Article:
BOGOTA (Reuters) - The amount of planted coca, the raw material used to produce cocaine, rose in Colombia last year for the first time since 2007, including in several rebel strongholds, according to a UN report on Wednesday that is likely to fan criticism of the government.
One of the world's top cocaine producers, Colombia, has been battling drug-funded leftist rebels and powerful gangs for decades, but billions of dollars in drugs still leave the nation each year despite a decade-long U.S.-backed security crackdown.
The area planted with coca increased 3 percent to 64,000 hectares (158,147 acres) in 2011 versus the previous year, the U.N. Office on Drugs and Crime said in its yearly report on Colombia's drug business.
The number, however, was still far below the 163,000 hectares (402,781 acres) planted in 2000 when the United States began spending billions of dollars to combat drug traffickers and guerrillas.
Despite the increase, production of cocaine decreased 1 percent last year to 345 tonnes versus 2010, which the United Nations attributed to lower productivity.
The figures will likely give fodder to political rivals of President Juan Manuel Santos, especially former President Alvaro Uribe, who want to paint Santos as out of touch with security problems on the ground. In 2010, Santos succeeded Uribe, who was barred by the constitution from running for a third term.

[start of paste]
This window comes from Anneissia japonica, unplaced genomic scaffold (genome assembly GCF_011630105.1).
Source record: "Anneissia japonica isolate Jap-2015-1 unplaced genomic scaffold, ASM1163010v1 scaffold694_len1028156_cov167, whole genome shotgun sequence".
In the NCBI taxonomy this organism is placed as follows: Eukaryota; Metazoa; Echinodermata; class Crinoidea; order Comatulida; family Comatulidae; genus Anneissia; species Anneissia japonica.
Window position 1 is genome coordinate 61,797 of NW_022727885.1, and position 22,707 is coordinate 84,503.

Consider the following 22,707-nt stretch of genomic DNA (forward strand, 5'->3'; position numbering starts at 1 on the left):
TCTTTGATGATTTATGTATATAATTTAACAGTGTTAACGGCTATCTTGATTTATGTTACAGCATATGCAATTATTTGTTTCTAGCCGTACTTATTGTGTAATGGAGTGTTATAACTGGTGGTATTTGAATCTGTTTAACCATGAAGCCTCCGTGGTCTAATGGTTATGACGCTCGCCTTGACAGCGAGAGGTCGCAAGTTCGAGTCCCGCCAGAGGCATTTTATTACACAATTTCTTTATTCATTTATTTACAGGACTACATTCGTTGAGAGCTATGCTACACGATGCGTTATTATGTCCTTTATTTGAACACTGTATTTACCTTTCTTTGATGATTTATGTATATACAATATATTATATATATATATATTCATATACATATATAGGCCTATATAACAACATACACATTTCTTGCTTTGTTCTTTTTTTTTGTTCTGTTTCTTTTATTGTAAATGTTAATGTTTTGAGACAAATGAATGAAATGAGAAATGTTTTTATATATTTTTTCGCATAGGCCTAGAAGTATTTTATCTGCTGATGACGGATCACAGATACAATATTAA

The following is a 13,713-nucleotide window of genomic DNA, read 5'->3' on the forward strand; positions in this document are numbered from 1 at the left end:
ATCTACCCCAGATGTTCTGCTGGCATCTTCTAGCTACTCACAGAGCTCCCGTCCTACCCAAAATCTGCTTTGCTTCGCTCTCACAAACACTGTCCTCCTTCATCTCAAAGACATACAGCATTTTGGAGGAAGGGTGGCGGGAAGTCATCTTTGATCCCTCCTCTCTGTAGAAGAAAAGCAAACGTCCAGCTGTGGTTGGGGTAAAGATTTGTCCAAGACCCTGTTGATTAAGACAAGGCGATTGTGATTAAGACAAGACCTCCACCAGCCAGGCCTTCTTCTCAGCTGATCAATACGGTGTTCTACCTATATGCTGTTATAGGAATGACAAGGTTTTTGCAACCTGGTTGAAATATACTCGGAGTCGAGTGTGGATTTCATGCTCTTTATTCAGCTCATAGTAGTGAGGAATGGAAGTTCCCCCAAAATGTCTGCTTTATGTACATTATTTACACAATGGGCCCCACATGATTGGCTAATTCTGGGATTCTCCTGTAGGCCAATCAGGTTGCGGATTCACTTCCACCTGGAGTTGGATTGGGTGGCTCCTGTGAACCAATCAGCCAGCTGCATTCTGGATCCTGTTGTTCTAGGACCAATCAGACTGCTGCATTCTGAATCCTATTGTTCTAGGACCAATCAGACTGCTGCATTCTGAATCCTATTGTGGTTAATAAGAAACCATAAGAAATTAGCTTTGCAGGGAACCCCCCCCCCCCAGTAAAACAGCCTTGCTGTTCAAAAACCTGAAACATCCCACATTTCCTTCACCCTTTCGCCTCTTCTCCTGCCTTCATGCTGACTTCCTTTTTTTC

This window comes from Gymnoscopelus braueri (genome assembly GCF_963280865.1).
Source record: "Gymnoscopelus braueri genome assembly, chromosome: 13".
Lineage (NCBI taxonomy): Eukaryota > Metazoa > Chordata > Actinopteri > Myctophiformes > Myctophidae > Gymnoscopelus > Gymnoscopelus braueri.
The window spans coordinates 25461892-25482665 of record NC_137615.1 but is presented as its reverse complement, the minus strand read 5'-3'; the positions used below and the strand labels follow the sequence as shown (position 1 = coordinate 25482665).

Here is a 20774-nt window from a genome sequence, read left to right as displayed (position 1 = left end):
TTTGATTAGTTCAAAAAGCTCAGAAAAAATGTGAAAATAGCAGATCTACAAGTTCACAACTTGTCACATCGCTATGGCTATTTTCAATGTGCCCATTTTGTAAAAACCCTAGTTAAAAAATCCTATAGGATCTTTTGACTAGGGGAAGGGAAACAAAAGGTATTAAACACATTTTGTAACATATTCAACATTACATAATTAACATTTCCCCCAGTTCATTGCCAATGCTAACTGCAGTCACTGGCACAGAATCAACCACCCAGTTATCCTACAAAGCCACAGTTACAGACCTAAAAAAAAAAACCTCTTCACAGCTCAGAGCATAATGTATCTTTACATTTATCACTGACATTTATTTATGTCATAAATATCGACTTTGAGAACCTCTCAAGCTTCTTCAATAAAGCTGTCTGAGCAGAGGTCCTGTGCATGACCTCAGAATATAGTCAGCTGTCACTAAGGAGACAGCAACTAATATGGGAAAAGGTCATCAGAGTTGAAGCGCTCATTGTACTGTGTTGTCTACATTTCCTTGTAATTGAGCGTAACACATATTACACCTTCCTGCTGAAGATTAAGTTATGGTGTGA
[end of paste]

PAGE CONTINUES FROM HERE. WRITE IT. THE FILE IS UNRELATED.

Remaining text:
"It will certainly add fuel to the fire of the Uribistas, who are relentlessly criticizing Santos," said Cynthia Arnson, Latin American program director at the Woodrow Wilson Center.
"But some of the security advances of the Uribe years are reflected in these U.N. statistics. Pushing the guerrillas into remote border areas has served to reinforce the nexus between coca-cultivation and rebel activity. The relationship between the two was never really broken or taken care of by Uribe."
Santos has seen his ratings slide in recent weeks partly due to complaints that rebels - who are largely funded by the drugs trade - were gaining the upper hand against government troops after hard-fought battles over the last decade.
In an interview with Reuters, Santos rejected accusations that guerillas from the Revolutionary Armed Forces of Colombia, or FARC, were making a comeback, describing recent attacks as a last-gasp effort to grab headlines that did not pose a threat to economic prosperity.
The largest increases in coca plantings were in the Putumayo and Caqueta provinces near the border with Ecuador - regions where the state is historically weak and FARC rebels maintain a strong presence.
More than 60 percent of planted areas are located in only four departments - Narino, Putumayo, Guaviare and Cauca - where the Marxist guerrillas and former right-wing paramilitaries-turned-drug-lords fight for control over routes.
"That area has always been pretty ungoverned, it is basically wired for getting drugs out," said Adam Isacson of the Washington Office on Latin America.
"The 2011 results make apparent that momentum toward reduced coca-growing has once again stalled."
U.N. officials played down the overall increase, calling it "statistically insignificant". Twenty-three of Colombia's 32 provinces grow the crop.
"About 56 percent of cultivators are selling their coca leaves, which tells us something very important: that the others are assuming roles in the production of their coca to cocaine," said Leonardo Correa of the U.N. anti-drugs office.
Reporting by Katherine McKeon & Ignacio Badal; Editing by Jack Kimball and Paul Simao